“The bond between us—produced by forces almost impossible to define—was in every way like love, though it required endless concessions for us to accept each other.” (Politics, 104)
In modern postwar Hungary (1960s-80s) an old woman who is now a famous author (who is named Magda) recalls the times when she hires an old peasant woman as her housekeeper. The novel begins after the young writer passed through a “political frozen” time, a period rife with censorship, and starts to be able to write again, paving her way to renown. Magda and her husband, a college professor, moving up on the social ladder, are desperately in need for a charlady in their new flat. Inquiry around the neighborhood leads them to Emerence—gruff, stubborn, proud, secretive, bluntly honest and highly critical lady who is a hard worker. More accurately, it’s Emerence who selects them.
All her life [Emerence’d] been like royalty, adjusting her memory to suit political reality. (Amnesia, 221)
The Door follows the intracacies of the young writer’s intimate filial relationship with Emerence. The book is a story less about events than about relationships, the gradual discovering, and awakening of who another person is and who one is oneself. The stark contrast in background—Emerence an illiterate peasant who is anti-intellectual and contemptuous of culture; and Magda an up-and-coming author who is unduly self-conscious—creates an irresistible dynamics between the two women, who make concessions along the way and strive to see and make sense of each other’s life.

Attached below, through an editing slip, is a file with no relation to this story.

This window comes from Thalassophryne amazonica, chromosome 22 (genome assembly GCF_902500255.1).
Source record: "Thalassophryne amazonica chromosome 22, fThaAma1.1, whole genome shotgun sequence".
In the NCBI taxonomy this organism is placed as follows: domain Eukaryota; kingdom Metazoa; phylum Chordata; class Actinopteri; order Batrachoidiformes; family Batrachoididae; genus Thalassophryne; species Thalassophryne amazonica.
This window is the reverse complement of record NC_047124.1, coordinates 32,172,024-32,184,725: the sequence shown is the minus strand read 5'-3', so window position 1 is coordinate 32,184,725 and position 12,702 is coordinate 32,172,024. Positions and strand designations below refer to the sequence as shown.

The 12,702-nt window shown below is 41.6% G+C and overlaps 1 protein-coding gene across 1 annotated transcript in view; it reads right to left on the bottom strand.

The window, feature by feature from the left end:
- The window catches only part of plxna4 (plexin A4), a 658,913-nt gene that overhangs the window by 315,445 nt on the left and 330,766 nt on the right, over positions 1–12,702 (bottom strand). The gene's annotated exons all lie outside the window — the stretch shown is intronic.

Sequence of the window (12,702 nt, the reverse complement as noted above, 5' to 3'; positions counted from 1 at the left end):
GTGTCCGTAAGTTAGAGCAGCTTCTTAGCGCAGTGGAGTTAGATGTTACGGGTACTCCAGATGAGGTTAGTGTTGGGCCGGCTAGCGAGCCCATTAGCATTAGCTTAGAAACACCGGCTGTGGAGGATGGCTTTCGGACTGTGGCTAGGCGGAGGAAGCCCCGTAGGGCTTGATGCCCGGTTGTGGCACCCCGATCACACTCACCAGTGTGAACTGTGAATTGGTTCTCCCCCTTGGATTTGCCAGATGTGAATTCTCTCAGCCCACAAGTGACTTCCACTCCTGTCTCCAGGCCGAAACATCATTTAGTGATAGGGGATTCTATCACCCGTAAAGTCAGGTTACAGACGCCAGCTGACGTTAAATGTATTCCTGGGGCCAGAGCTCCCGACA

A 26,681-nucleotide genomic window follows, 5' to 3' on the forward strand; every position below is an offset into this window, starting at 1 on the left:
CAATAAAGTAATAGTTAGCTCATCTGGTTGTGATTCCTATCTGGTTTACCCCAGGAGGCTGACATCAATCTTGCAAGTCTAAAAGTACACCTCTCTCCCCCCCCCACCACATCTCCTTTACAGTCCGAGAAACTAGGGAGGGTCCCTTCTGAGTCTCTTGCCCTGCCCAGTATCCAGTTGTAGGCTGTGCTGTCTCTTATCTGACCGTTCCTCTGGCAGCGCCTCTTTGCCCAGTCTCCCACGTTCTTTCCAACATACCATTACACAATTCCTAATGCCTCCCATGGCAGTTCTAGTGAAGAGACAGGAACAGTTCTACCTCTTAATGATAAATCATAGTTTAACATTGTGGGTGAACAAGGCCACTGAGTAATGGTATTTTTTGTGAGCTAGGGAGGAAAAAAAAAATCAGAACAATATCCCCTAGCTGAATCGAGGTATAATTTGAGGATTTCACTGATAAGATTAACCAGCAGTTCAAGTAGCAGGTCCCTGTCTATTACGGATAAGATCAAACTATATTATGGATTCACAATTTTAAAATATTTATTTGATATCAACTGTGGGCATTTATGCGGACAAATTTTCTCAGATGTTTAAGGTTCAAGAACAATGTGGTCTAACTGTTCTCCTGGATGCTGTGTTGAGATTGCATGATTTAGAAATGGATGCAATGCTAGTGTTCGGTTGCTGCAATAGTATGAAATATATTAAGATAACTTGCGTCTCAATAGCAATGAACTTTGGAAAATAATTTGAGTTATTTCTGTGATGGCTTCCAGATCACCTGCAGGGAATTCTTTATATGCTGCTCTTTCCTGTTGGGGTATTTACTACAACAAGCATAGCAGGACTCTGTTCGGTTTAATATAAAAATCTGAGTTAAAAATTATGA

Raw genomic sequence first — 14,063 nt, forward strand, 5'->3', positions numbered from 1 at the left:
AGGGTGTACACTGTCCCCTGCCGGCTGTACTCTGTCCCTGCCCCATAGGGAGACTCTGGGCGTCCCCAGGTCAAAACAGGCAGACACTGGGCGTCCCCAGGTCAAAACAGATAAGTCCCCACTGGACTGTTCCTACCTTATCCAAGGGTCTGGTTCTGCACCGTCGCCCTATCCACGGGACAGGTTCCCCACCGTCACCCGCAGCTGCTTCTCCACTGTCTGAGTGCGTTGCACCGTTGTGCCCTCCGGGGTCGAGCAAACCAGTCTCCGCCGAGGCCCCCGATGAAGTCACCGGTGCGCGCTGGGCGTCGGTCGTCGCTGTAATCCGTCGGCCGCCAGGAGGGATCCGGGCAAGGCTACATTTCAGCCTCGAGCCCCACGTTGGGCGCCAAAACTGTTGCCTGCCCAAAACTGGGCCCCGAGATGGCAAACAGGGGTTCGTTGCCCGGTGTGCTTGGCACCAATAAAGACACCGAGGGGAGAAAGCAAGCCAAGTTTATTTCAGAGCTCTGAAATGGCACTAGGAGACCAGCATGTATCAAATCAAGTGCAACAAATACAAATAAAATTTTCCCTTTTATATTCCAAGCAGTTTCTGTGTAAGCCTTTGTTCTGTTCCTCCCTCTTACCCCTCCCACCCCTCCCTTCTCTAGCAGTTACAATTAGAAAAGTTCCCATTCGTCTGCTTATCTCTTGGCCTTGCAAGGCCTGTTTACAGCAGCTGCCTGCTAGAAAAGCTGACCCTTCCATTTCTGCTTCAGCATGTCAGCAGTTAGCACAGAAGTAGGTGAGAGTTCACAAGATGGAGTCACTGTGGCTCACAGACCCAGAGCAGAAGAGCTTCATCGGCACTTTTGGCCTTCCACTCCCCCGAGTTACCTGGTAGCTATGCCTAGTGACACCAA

They eventually become close in spite of their differences. Despite remaining stern and aloof, Emerence sustains Magda through her husband’s grave illness and bestows upon them a number of gifts that they resist at their peril. The greatest intimacy Emerence shares with the “Lady Writer” (as she becomes to call her) is to permit her entry to her house, to witness her secrets, to know her history. It is a unique privilege denied even of her family. It is also on account of this privilege, this knowledge to Emerence’s past, mottled with much tragic losses and disappointment, that an unintended, heartbreaking betrayal inevitably ensues.
The book is stately, full-blooded, and contemplative. It exposes the rich inadequacies of human communication even as it evokes agonies of Hungary’s recent history. Emerence is as practical, anti-intellectual and hostile to the church as Magda is abstracted, literary and religious. Emerence sustains on her values and morality, which transcend any religious teaching and political dictate. If she embodies dignity, she really embodies humanity. She ministers to the needs of many in the neighborhood on her own term and schedule. As this unlikely friendship evolves, there’s something profound and provocative about the meaning of love. To love is not to impose one’s own standard and values on another being, but to accept and to respect one’s choice in life.
261 pp. NYRB Classics. Trade Paper. [Read|Skim|Toss] [Buy|Borrow]